Conjunctivitis is a fairly common pathology in children, especially when there are influenza, catarrhal or other pathologies, but it is important to determine its cause, since the treatment differs according to its cause. Today in this article we are going to specify bacterial conjunctivitis in children.
How bacterial conjunctivitis is spread
Despite being the last sense that develops in the fetus (from the eighth a week), it is one of the five most important senses in the human when it comes to receiving any information, and not only because of the images it captures but also for all the sensations that accompany those snapshots. This fact means that, if the sense of sight is altered by any circumstance, we could have serious learning and behavioral problems.
The eye has a very important part called conjunctiva, which is a thin and almost transparent membrane that covers the front part of the eye and the inner layer of the eyelids. The conjunctiva has several functions, among which we have:
– Protects the eye from external agents, such as dust, pollen, smoke, air particles, splinters of metal or wood, which can cause trauma or allergic processes, and also from microorganisms, which can cause infectious diseases, including contagious.
– Keeps the front of the eye moist and lubricated.
– It keeps the inner layer of the eyelid lubricated and hydrated, so that it can open and close without causing friction or irritation in the eye.
– Nourishes the eye and eyelid through its small blood vessels.
– Prevents the so-called dry eye syndrome, since its cells secrete a component to the tear film.
The conjunctiva can be affected by several pathologies and one of the most frequent is conjunctivitis, called red or pink eye (named for the inflammation of its blood vessels, which gives that color to the eye). Conjunctivitis is the inflammation of the conjunctiva caused by several causes: infectious (bacteria, viruses and chlamydia), allergies, irritations and keratoconjunctivitis.
The bacterial conjunctivitis is the inflammation of the conjunctiva caused by bacteria, often from other infections elsewhere in the body, such as ears, sinuses, throat or respiratory tract. It usually occurs acutely, can affect one or both eyes and is less frequent than conjunctivitis of viral origin.
When the parents take me to the child for consultation I can see that the upper and lower eyelid is usually edematized (swollen), to the point of closing almost the eye and when examining it the fairly red and very irritable conjunctiva can be seen, with yellowish exudate and when interrogated refers to feeling pain in the eye, feeling of sand or foreign body and sensitivity to light (photophobia).
The presence of fever is rare, unless it is due to some complication of the same pathology or other diseases that could cause conjunctivitis. It is a fairly contagious infection, although less than the viral one, being able to infect other children or adults when symptoms appear and, even, 24 hours after starting treatment and while maintaining purulent secretion.
Also children can be spread when they touch an object that has touched another child who also suffer from conjunctivitis, or through coughing or sneezing. Many times the infection begins in a single eye, but soon after, it is spread by the other eye with your own hands or with the cloth or paper that cleanses the secretion of the sick eye.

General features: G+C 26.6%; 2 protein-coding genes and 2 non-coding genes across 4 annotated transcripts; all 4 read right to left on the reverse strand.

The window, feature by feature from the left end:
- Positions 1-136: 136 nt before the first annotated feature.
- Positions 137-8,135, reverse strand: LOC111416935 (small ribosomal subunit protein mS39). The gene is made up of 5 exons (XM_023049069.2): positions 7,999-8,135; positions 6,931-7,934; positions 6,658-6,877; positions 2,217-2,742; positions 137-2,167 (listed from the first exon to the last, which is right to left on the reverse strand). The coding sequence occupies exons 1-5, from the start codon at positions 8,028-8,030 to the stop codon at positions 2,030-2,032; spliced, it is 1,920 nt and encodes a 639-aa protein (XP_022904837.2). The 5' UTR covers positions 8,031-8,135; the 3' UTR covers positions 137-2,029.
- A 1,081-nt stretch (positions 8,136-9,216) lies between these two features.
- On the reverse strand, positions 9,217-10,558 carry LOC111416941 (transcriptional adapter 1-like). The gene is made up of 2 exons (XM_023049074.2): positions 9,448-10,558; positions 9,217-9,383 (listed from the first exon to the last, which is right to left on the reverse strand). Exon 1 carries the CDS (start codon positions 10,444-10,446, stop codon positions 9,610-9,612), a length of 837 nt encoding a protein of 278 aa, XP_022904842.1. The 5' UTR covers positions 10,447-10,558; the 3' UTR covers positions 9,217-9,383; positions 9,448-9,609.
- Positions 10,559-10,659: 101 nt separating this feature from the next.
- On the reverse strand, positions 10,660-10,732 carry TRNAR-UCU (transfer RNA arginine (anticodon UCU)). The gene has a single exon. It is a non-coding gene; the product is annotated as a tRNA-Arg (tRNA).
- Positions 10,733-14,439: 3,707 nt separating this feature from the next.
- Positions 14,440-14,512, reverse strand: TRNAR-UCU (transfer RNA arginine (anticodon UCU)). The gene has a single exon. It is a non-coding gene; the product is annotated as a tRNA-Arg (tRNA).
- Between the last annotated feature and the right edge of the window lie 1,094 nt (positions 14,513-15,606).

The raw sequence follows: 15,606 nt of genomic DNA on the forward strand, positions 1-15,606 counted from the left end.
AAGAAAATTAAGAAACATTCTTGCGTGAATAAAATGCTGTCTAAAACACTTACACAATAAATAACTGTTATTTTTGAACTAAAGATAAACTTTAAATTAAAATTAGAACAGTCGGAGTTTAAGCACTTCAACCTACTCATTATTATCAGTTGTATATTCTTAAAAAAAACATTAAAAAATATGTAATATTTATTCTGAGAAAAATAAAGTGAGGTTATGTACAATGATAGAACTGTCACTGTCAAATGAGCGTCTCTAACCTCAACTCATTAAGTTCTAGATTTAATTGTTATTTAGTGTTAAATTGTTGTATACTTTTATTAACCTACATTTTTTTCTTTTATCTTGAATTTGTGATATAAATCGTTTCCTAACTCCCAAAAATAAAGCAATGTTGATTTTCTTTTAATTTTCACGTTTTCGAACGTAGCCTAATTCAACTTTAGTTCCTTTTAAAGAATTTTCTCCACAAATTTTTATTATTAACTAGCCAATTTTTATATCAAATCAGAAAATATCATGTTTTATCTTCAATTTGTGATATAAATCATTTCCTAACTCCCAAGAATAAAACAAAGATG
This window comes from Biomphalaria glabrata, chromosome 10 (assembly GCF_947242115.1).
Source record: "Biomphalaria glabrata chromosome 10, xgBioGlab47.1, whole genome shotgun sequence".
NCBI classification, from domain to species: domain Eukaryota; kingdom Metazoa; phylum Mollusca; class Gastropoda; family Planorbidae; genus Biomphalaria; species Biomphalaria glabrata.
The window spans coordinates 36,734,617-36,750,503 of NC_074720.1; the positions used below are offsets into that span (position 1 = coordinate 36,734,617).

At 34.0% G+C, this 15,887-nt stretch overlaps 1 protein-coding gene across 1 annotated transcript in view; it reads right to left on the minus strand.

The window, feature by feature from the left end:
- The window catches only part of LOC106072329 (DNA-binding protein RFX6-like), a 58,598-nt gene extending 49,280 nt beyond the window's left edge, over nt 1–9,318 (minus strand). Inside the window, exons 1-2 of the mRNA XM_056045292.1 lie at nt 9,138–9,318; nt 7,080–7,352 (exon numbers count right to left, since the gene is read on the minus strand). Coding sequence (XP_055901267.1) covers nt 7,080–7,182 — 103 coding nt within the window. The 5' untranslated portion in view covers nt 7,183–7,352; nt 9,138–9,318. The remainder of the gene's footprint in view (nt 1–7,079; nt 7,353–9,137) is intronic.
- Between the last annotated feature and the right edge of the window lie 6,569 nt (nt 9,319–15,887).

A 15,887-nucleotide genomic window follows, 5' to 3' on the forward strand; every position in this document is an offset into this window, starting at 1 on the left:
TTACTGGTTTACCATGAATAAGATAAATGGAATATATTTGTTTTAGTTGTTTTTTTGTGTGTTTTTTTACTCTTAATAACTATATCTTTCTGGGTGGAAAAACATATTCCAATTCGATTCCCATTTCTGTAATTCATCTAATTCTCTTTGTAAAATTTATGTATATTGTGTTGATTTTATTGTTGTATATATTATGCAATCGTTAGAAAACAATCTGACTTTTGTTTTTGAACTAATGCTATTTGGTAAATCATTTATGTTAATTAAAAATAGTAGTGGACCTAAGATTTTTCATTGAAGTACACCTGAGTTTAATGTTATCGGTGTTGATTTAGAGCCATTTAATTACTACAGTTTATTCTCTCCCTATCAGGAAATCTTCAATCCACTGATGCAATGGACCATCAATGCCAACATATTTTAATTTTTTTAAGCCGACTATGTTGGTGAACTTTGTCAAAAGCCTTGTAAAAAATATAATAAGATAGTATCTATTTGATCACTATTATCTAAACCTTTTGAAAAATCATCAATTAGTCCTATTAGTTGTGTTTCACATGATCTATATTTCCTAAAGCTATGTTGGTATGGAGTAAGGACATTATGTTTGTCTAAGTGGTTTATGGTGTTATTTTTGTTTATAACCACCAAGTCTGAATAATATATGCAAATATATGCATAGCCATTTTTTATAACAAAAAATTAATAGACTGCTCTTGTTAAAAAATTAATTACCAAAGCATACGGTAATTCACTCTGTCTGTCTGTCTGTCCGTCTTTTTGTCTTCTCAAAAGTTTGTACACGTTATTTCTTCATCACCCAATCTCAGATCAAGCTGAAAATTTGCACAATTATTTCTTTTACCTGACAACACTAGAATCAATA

In the summer it is one of the frequent diseases, when children become infected in the pool water. Newborns, on the other hand, can also suffer from contagion conjunctivitis during childbirth, through the vaginal canal, if the mother has a sexually transmitted disease (STD).
Treatment and recommendations for bacterial conjunctivitis in children
When I make the diagnosis of bacterial conjunctivitis, especially due to the presence of purulent secretion, which can be performed a culture and antibiogram, indicated antibiotics in drops or ointments and anti-inflammatory and analgesic medication if there is edema of the eye and pain. Later I refer to the ophthalmologist for evaluation and discard of other eye pathologies.
And in the case of newborns born by delivery or caesarean section, antibiotic drops are administered preventively, placing two drops in each eye. Here are some recommendations:
– Avoid running your hands through your eyes, so as not to contaminate the other eye, if it is not yet contaminated.
– Do not use towels that you share with other children or adults.
– Wash your hands frequently with soap and water.
– Try not to contaminate the objects around you: tables, chairs, toys, pencil, notebooks, etc., since if touched by another child or adult it is very likely to be infected.
– Avoid swimming in pools with dirty or not well treated waters.
– Wear dark lenses if sunlight or artificial light is not tolerable.
– If you wear contact lenses, do not wear during active infection and throw away the lenses if they became contaminated.
– When cleaning the eye, do it preferably with a gauze impregnated only in filtered or fresh water previously boiled and throw the gauze when finished.
– Avoid compresses or clean the eye with chamomile water, since bacteria reproduce more easily in that sweet medium.
– Change the bedding, at least the first 3 days of treatment.
– Do not self-medicate.
– Consult with your pediatrician as soon as possible and if on the third day of treatment there is no improvement, consult again.
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